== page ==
Sometimes, however, the visceral fear that the living feel for the dead finds expression in vivo-bono-petitive or vivo-malo-fugitive formulas, designed to ensure that the speaker and hearer will not be enticed to die before their time by the blandishments of the dead:

Azoy flegt es kokhn mayn shviger, undz tsu lengere yor.

(That’s how my mother-in-law used to cook it—longer years to us.)

Occasionally a dead person’s name is accompanied by a curse (mortuo-malo-petitive):

Dos iz geven di arbet fun Hitlern, yimakh shemoy.

(That was the work of Hitler, may his name be erased.)

Swearing Oaths

Oaths are complicated speech acts that may reflect several different psycho-ostensive stances: bono-petitive, auto-malo-petitive, or malo-fugitive:

Zoln mir beyde azoy lebn, vi ikh bin nit shuldik! (Bono-petitive)

(May we both live so long, I’m not guilty!)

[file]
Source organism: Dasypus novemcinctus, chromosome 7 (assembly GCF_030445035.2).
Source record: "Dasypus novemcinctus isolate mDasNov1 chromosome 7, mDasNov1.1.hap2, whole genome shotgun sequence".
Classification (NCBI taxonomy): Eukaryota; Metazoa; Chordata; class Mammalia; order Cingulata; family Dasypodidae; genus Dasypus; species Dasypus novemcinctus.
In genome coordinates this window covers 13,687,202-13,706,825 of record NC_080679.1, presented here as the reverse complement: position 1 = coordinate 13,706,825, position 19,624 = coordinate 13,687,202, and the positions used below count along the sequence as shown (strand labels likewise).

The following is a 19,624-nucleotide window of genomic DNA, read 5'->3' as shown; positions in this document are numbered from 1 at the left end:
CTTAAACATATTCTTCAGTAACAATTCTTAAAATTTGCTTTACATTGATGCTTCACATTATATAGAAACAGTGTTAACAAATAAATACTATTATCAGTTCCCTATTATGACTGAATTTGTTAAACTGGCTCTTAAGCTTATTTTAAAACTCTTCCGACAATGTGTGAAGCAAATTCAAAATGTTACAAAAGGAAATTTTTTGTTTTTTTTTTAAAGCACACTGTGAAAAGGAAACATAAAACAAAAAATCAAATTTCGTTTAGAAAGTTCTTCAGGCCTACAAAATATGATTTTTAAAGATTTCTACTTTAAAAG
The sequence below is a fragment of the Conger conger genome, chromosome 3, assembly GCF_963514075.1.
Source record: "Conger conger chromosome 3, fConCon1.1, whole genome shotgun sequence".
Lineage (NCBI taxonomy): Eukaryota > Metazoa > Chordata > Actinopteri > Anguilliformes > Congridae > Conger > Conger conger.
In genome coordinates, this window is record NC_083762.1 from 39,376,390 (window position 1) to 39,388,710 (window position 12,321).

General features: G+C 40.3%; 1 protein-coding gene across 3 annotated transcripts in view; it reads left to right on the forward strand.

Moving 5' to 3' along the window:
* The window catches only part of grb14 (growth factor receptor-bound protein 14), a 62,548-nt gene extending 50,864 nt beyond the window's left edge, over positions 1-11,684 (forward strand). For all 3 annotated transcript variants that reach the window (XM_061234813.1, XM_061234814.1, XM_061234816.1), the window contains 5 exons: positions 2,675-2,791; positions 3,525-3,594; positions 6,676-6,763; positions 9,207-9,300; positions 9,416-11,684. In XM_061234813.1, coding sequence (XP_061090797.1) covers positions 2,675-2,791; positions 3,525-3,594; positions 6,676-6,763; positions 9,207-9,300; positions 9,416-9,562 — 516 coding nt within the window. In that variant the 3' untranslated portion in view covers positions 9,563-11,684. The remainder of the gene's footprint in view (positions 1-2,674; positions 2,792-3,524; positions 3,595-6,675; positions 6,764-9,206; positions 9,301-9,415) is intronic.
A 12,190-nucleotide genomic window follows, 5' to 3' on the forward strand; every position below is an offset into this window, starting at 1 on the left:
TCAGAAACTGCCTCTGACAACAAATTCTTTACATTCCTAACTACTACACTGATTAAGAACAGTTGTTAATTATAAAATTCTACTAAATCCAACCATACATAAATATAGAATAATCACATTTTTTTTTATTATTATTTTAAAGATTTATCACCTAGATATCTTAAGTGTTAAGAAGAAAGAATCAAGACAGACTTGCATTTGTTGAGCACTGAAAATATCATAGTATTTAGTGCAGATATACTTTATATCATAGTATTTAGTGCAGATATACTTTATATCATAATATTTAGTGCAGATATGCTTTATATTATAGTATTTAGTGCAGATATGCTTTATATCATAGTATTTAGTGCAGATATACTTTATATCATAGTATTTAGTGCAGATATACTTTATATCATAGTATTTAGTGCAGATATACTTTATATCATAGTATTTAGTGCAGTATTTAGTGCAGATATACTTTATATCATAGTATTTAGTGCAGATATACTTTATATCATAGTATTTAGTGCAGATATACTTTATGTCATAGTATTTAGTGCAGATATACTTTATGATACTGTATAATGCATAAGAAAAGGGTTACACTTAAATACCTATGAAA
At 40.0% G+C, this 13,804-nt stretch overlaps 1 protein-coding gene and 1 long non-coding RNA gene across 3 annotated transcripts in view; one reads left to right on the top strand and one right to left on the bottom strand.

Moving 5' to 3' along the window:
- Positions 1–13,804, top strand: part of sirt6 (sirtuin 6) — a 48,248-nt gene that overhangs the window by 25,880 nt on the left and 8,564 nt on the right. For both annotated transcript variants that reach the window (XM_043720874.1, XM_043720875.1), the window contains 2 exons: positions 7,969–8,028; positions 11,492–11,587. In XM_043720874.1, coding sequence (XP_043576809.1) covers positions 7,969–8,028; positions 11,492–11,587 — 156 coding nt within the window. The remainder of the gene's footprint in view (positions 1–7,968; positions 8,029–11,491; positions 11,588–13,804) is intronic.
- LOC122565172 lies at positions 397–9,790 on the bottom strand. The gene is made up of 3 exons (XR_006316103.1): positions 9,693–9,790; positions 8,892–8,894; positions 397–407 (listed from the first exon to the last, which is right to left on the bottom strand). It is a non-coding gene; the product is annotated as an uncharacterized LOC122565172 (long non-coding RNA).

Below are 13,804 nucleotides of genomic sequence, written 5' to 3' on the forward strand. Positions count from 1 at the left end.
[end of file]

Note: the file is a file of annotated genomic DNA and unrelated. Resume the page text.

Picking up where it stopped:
Zol ikh azoy visn fun beyz, vi ikh farshtey epes in maslines. (Auto-malo-petitive)

(So may I know of evil, the way I understand anything about olives.)

Zol ikh nit visn fun beyz, vi ikh veys, vos iz gevorn fun ayer gelt. (Malo-fugitive)

(So may I not know of evil, the way I know what happened to your money. [I swear I don’t know what happened to it.])

Yiddish psycho-ostensives are usable on many different levels. Often they are to be taken at face value, as faithful representations of the speaker’s state of mind at the moment. Yet they may also be used by pure reflex action, with little genuine feeling at all. In extreme cases, they may be used cynically or hypocritically, as a mask for one’s true feelings. Yiddish speakers are well aware of the humorous possibilities inherent in the manipulation of psycho-ostensives for special effects, proving that their normal functions are well understood by all.

Suggested Reading

James A. Matisoff, Blessings, Curses, Hopes and Fears: Psycho-ostensive Expressions in Yiddish, 2nd ed. (Stanford, Calif., 2000); Immanuel Olsvanger, ed. and comp., Röyte pomerantsen: Jewish Folk Humor (New York, 1965); Deborah F. Tannen and Piyale Cömert Öztek, “Health to Our Mouths: Formulaic Expressions in Turkish and Greek,” in Proceedings of the Annual Meeting of the Berkeley Linguistics Society, vol. 3, ed. K. Whistler et al., pp. 516–534 (Berkeley, 1977).